Sao Paulo - Pele himself dubbed her "Pele in skirts," though as she prepares for the women's World Cup Brazilian star Marta is, unlike the national icon, still chasing a breakthrough team world crown.
It's the only gap in a sparkling resume built in a sport which has fascinated her since she first saw women's football on television as a 10-year-old.
Now 29, Marta is the face of the women's game in Brazil, despite spending much of her career in the United States and Sweden.
Marta started out playing barefoot at Dois Riachos in Brazil's arid notheast state of Alagoas.
She told her mother she would make the grade and has been as good as her word save for lifting a World Cup -- a final defeat in 2007 to Germany the closest she and her compatriots have come to date.
Shoals of titles at club level and Copa America and Pan American titles cannot mask the fact that the World Cup is still missing from her honour roll as Marta links up with her squadmates.
Marta Vieira Da Silva has been chasing her dreams all her life, starting off by trying to keep up with her brothers in their games.
Home life in Brazil's tough north east was difficult -- her parents split before she was a year old and her mother was left to fend for herself and four children.
Money was tight for everything, including school materials, never mind soccer boots, and Marta only started school from the age of nine.
Marta played in school leagues until the day when one coach refused to let his team compete unless she withdrew.
At that stage, a local scout brought her to Rio for try-outs with nascent women's outfits.
Aged 14 by that stage, Marta had never left her home state. Her mother only realised the youngster was serious when she saw her board the bus for Rio.
She impressed in a trial and signed for the Vasco da Gama youth team. Sissi, considered Marta's predecessor as Brazil's top female starlet, was then in the club's senior side.
Sissi remembers the first time she set eyes on Marta.
"Her technical ability and explosive pace were incomparable. Everyone is born with a gift and this is hers," Sissi told AFP.
By 2003, Marta was in Brazil's Copa America squad and scoring the first of her 91 international goals.
Months later she joined Swedish club Umea, based close to the North Pole and promptly landed the women's UEFA Cup with them.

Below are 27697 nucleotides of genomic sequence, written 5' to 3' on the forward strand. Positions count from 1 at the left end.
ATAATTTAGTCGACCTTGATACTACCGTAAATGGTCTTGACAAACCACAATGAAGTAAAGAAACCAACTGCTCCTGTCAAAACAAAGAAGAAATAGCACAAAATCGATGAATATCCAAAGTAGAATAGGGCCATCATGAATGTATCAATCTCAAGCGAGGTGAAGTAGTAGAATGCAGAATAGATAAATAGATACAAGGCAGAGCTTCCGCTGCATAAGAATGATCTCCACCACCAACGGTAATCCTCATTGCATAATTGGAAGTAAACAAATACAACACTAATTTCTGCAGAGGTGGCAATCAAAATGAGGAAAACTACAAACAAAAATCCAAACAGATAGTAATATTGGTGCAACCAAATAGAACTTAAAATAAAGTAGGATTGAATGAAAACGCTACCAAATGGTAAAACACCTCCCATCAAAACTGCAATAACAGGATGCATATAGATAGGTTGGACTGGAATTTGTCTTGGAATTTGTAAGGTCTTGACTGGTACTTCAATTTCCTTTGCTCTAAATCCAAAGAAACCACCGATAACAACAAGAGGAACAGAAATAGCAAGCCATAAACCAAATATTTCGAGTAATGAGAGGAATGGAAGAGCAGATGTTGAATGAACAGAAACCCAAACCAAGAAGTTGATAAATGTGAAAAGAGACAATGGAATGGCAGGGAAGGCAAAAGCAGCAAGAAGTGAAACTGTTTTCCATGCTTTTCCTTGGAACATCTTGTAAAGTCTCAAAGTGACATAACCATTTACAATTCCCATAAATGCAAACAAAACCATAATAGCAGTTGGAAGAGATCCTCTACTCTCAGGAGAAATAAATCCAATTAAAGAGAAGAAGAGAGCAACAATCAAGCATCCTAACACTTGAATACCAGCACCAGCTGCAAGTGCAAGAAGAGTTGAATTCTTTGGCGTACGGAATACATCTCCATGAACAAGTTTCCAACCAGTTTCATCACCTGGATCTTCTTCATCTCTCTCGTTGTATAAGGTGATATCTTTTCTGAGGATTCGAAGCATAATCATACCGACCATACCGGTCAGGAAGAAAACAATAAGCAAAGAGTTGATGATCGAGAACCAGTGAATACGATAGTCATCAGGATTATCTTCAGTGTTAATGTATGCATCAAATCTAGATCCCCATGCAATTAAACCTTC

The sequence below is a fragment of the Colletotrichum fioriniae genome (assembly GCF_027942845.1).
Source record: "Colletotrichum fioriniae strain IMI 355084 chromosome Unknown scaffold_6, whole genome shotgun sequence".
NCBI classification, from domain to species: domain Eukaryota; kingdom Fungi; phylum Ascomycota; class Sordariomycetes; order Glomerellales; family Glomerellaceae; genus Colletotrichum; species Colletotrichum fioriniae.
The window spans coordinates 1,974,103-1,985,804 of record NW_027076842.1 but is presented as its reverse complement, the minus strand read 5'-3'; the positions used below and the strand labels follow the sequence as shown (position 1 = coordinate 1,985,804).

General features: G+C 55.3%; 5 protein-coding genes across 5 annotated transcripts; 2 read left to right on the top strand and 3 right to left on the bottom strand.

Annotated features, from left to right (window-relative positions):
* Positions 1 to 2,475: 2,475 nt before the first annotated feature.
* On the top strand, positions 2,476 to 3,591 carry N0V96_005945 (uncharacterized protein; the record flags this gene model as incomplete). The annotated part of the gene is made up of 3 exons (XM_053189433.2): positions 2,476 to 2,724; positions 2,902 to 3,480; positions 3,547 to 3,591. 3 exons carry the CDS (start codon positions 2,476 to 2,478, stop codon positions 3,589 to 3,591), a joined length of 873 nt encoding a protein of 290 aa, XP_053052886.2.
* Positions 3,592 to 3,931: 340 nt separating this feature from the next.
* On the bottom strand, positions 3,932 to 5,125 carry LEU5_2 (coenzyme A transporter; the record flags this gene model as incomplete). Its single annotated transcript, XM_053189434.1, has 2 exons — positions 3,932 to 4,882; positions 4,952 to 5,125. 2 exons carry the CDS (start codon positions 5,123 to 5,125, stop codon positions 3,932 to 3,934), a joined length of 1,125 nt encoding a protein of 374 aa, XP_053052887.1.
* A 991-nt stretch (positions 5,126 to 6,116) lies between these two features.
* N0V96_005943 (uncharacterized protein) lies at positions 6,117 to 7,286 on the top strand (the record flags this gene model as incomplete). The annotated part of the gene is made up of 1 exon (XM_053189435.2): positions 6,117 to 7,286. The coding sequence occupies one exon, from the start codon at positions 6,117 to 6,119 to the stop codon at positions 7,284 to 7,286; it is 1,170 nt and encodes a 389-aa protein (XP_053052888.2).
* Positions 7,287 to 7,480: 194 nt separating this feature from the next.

That year she earned the first of 12 nominations as women's world player of the year, winning five straight crowns from 2006-2010.
Between spells in the United States with Los Angeles Sol and FC Gold Pride, she sandwiched a loan with the women's squad of Pele's old club Santos in 2009.
There, under Kleiton Lima, who also had a spell in charge of the women's national side, she lifted the Libertadores Cup.
"She has a very competitive personality, she's a warrior who always wants to win. Her life is a victory. She came from Alagoas, where there was nothing open to her, and achieved great things with her talent," recalls Lima.
In 2012, Marta returned to Sweden to star for Rosengard.
Her achievements have won her global respect but she takes particular pride in having been a UN global ambassador since 2010.
After Pan american success in 2007, she had her feet cast in concrete at the Maracana, joining legends such as Pele, Zico and Romario who have left their permanent mark at the stadium.
In 2007, she also played alongside Ronaldo and Zinedine Zidane in a charity game.
Marta has regularly called for more recognition for the women's game in Brazil and has at times been outspoken in that demand.
"A hundred years will have to go by before we have another Marta. That's how it has been with Pele," says Lima. "Since his day we have had superb players but not on the level of what Pele meant for football."
Lifting a World Cup in Canada in July would cement the parallel esteem in which Pele and Marta are held.